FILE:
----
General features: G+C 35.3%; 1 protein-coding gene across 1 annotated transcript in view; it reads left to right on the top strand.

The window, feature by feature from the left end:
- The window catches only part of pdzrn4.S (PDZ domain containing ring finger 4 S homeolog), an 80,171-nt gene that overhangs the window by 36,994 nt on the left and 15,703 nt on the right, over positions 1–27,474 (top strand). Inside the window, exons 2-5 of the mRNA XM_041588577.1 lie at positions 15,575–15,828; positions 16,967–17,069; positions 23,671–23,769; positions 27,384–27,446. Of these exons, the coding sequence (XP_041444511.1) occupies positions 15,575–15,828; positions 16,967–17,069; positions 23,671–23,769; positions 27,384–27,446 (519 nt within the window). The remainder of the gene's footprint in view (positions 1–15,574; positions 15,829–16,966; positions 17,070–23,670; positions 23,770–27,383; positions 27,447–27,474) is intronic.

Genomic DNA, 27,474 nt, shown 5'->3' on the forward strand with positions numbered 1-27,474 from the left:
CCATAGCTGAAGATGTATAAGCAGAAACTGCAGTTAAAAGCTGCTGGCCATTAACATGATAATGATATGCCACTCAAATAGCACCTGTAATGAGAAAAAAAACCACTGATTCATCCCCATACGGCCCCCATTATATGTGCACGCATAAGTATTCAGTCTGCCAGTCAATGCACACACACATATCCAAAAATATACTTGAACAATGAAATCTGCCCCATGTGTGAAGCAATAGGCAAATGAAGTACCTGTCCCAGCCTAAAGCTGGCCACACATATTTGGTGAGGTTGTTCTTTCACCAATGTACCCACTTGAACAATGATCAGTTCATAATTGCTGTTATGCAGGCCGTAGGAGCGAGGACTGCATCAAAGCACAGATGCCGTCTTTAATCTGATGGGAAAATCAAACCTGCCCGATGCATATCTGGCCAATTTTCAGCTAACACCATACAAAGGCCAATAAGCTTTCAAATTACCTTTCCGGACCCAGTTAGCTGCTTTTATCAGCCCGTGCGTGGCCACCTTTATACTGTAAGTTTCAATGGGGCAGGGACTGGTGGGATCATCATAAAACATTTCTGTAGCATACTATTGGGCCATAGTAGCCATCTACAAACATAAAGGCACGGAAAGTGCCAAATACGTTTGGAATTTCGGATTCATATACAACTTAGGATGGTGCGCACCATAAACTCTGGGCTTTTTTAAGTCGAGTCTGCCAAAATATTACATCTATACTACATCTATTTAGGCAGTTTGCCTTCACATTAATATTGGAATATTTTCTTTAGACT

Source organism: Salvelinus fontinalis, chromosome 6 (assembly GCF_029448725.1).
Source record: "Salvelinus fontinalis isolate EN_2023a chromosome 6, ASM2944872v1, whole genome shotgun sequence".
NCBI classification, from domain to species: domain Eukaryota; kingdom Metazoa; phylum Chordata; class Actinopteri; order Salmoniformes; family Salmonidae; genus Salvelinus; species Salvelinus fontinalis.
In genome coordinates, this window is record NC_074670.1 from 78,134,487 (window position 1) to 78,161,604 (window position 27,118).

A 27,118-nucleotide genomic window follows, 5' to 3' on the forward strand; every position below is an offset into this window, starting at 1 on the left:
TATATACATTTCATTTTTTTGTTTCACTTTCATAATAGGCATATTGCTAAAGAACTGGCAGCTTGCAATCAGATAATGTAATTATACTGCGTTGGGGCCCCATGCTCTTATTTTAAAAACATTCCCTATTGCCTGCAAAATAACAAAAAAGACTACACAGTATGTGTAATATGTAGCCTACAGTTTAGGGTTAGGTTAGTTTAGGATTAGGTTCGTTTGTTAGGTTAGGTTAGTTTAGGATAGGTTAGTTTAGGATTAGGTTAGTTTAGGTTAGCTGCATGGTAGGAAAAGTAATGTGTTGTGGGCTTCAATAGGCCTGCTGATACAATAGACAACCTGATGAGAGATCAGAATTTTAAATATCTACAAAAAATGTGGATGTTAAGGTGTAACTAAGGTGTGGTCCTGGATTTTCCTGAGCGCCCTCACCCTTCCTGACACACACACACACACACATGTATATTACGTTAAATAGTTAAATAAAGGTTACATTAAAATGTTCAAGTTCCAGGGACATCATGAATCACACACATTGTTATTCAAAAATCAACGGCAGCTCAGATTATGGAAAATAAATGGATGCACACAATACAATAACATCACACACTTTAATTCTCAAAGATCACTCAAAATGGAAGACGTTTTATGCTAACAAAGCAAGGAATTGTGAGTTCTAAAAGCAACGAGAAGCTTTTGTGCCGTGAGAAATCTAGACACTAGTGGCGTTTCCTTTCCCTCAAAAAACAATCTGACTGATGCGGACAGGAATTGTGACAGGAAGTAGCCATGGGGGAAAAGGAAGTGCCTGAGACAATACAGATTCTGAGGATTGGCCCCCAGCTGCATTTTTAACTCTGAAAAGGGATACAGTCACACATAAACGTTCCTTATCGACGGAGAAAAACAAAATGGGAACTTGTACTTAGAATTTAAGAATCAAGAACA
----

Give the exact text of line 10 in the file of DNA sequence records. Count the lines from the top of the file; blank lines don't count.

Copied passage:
A 27,118-nucleotide genomic window follows, 5' to 3' on the forward strand; every position below is an offset into this window, starting at 1 on the left: